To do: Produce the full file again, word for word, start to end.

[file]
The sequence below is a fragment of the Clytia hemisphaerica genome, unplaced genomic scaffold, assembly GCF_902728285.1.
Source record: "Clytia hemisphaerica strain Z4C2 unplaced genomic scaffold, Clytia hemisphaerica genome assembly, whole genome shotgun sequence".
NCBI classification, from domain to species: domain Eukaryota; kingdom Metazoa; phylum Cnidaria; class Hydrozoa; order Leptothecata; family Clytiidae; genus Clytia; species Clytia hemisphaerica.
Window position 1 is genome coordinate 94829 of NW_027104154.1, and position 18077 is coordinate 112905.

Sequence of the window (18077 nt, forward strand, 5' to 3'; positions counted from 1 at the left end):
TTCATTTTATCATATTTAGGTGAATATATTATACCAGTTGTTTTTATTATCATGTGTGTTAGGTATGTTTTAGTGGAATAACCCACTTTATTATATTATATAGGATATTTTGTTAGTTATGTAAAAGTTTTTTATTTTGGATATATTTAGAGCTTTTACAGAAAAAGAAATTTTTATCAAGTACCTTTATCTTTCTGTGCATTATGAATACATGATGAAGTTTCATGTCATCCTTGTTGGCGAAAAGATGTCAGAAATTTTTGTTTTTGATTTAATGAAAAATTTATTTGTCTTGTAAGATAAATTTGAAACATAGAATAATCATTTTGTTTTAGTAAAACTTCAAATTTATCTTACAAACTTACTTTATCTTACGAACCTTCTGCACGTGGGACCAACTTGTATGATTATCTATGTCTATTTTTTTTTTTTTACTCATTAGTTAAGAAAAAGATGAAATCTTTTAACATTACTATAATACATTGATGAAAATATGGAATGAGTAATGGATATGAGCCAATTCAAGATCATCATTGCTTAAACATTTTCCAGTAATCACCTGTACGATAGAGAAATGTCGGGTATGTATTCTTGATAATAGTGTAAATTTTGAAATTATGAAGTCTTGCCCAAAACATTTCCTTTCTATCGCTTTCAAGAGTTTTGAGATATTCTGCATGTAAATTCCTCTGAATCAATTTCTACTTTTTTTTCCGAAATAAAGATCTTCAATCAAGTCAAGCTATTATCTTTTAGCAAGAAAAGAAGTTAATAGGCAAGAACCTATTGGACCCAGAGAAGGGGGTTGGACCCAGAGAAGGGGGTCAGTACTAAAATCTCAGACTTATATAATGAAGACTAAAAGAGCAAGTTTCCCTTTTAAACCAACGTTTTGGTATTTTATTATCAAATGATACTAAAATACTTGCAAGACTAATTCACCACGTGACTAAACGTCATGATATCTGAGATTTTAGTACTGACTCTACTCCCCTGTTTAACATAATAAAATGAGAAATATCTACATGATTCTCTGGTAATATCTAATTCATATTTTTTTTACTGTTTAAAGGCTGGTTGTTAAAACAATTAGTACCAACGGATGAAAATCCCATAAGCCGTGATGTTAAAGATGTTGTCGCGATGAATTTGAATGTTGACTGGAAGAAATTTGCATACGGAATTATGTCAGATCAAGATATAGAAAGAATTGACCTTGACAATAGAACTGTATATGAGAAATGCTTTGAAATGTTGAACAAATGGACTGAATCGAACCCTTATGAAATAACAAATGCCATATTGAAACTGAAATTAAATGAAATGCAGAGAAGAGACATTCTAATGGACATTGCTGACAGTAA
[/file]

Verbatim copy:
The sequence below is a fragment of the Clytia hemisphaerica genome, unplaced genomic scaffold, assembly GCF_902728285.1.
Source record: "Clytia hemisphaerica strain Z4C2 unplaced genomic scaffold, Clytia hemisphaerica genome assembly, whole genome shotgun sequence".
NCBI classification, from domain to species: domain Eukaryota; kingdom Metazoa; phylum Cnidaria; class Hydrozoa; order Leptothecata; family Clytiidae; genus Clytia; species Clytia hemisphaerica.
Window position 1 is genome coordinate 94829 of NW_027104154.1, and position 18077 is coordinate 112905.

Sequence of the window (18077 nt, forward strand, 5' to 3'; positions counted from 1 at the left end):
TTCATTTTATCATATTTAGGTGAATATATTATACCAGTTGTTTTTATTATCATGTGTGTTAGGTATGTTTTAGTGGAATAACCCACTTTATTATATTATATAGGATATTTTGTTAGTTATGTAAAAGTTTTTTATTTTGGATATATTTAGAGCTTTTACAGAAAAAGAAATTTTTATCAAGTACCTTTATCTTTCTGTGCATTATGAATACATGATGAAGTTTCATGTCATCCTTGTTGGCGAAAAGATGTCAGAAATTTTTGTTTTTGATTTAATGAAAAATTTATTTGTCTTGTAAGATAAATTTGAAACATAGAATAATCATTTTGTTTTAGTAAAACTTCAAATTTATCTTACAAACTTACTTTATCTTACGAACCTTCTGCACGTGGGACCAACTTGTATGATTATCTATGTCTATTTTTTTTTTTTTACTCATTAGTTAAGAAAAAGATGAAATCTTTTAACATTACTATAATACATTGATGAAAATATGGAATGAGTAATGGATATGAGCCAATTCAAGATCATCATTGCTTAAACATTTTCCAGTAATCACCTGTACGATAGAGAAATGTCGGGTATGTATTCTTGATAATAGTGTAAATTTTGAAATTATGAAGTCTTGCCCAAAACATTTCCTTTCTATCGCTTTCAAGAGTTTTGAGATATTCTGCATGTAAATTCCTCTGAATCAATTTCTACTTTTTTTTCCGAAATAAAGATCTTCAATCAAGTCAAGCTATTATCTTTTAGCAAGAAAAGAAGTTAATAGGCAAGAACCTATTGGACCCAGAGAAGGGGGTTGGACCCAGAGAAGGGGGTCAGTACTAAAATCTCAGACTTATATAATGAAGACTAAAAGAGCAAGTTTCCCTTTTAAACCAACGTTTTGGTATTTTATTATCAAATGATACTAAAATACTTGCAAGACTAATTCACCACGTGACTAAACGTCATGATATCTGAGATTTTAGTACTGACTCTACTCCCCTGTTTAACATAATAAAATGAGAAATATCTACATGATTCTCTGGTAATATCTAATTCATATTTTTTTTACTGTTTAAAGGCTGGTTGTTAAAACAATTAGTACCAACGGATGAAAATCCCATAAGCCGTGATGTTAAAGATGTTGTCGCGATGAATTTGAATGTTGACTGGAAGAAATTTGCATACGGAATTATGTCAGATCAAGATATAGAAAGAATTGACCTTGACAATAGAACTGTATATGAGAAATGCTTTGAAATGTTGAACAAATGGACTGAATCGAACCCTTATGAAATAACAAATGCCATATTGAAACTGAAATTAAATGAAATGCAGAGAAGAGACATTCTAATGGACATTGCTGACAGTAA